Federal judges have the authority to order sensitive documents or even entire hearings sealed from public view when disclosure might harm national security. Such rulings are usually issued after the judge has explained the need for secrecy in a decision available to the public.
In addition, judges can order that an individual be identified in public court filings only by a pseudonym or by initials, as happened when the MKB case arrived at the US Supreme Court.
What is highly unusual in MKB v. Warden is that lower court judges ordered the entire case sealed from the start - preventing any mention of it to the public.
'Abuse of discretion'?
In her petition to the court, Miami federal public defender Kathleen Williams says the judges' actions authorizing the secrecy without any public notice, public hearings, or public findings amount to "an abuse of discretion" that requires corrective action by the justices.
"This habeas corpus case has been heard, appealed, and decided in complete secrecy," Ms. Williams says in her petition.
A government response to the petition is due Nov. 5. It will mark the first time the Justice Department has publicly acknowledged the existence of the habeas corpus action. The justices are set to consider the case during their Nov. 7 conference...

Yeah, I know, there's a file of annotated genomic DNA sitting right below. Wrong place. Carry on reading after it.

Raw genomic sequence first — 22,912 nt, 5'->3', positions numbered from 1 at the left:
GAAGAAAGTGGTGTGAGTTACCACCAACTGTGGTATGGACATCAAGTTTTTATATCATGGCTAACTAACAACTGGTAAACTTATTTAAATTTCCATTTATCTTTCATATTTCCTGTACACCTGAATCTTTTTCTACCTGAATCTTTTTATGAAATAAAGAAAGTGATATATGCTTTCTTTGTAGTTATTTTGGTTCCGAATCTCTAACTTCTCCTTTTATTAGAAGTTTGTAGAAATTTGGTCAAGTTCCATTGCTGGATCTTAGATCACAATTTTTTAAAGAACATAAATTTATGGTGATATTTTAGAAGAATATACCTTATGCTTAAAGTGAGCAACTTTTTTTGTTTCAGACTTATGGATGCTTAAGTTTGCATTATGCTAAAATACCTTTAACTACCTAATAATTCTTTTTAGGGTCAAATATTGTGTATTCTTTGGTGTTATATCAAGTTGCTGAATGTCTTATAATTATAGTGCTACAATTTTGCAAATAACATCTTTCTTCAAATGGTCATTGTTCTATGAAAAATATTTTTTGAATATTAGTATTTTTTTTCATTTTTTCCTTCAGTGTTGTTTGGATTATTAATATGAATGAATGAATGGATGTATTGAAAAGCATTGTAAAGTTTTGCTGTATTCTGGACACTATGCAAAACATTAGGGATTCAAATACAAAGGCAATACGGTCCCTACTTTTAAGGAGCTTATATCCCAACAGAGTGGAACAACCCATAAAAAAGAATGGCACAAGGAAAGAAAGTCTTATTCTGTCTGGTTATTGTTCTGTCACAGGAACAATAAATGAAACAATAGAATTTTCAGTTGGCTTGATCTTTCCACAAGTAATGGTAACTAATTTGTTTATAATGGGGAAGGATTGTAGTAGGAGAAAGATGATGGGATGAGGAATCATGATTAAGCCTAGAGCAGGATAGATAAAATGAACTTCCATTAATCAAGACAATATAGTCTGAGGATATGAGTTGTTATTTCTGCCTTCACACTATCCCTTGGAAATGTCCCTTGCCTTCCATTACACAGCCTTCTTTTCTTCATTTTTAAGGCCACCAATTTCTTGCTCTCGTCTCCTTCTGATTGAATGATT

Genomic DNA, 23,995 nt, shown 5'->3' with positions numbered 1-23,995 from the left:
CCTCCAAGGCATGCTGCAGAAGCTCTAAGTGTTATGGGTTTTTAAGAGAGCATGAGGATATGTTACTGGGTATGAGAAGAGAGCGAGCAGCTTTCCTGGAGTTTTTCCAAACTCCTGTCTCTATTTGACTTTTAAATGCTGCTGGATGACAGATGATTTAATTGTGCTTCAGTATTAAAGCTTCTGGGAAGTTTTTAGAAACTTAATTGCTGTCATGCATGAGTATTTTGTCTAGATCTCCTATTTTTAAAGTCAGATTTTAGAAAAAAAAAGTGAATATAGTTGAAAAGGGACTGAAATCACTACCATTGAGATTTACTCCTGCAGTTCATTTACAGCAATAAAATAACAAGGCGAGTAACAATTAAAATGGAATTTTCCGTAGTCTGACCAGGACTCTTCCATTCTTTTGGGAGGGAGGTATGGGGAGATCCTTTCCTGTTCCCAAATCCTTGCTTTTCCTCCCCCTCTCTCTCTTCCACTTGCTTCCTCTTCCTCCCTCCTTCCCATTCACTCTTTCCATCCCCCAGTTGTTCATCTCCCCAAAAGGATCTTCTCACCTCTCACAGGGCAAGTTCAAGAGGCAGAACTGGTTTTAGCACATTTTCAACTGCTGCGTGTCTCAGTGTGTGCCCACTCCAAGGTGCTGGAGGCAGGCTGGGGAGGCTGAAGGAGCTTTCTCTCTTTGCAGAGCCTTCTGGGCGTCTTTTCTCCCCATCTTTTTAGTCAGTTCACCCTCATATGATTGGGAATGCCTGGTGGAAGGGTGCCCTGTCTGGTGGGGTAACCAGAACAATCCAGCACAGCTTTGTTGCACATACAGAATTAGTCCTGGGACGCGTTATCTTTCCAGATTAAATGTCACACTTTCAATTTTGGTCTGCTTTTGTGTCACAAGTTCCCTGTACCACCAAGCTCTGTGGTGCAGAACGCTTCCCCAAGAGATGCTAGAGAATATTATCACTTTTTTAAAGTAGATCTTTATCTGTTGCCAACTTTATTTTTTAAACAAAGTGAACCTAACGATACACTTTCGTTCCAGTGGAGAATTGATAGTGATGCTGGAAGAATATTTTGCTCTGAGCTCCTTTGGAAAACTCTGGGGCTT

Providence residents press anti-Patriot Act stance
BY IAN DONNIS
A crowd of residents this week urged the Providence City Council to join the more than 200 US communities that have taken an official stand against the USA Patriot Act...
...While the threat to citizens is worrisome enough, Goldrick says, the ways in which the Patriot Act can be used against non-citizens are particularly troubling. "They really have almost no rights if someone on the federal level thinks they might be related to terrorism," she says. "They can be held without bail, without trial, they can be threatened with a military tribunal, and they can be denied access to a lawyer. All of this just really disturbed me deeply," as does her belief that Ashcroft and other Bush officials are using 9/11 as a pretext for diminishing civil liberties.
After many communities, including Chicago and the town of New Shoreham, on Block Island, have passed anti-Patriot Act resolutions, local activists plan to continue their efforts in Providence (more information can be found on the Web site of the Rhode Island Bill of Rights Defense Committee at www.citizeninfo.org). As Goldrick says, "We will be keeping up with the city council. We’ll continue to call, and write, and e-mail, to encourage them to pass this resolution."
WASHINGTON, Sept. 27 — The Bush administration, which calls the USA Patriot Act perhaps its most essential tool in fighting terrorists, has begun using the law with increasing frequency in many criminal investigations that have little or no connection to terrorism...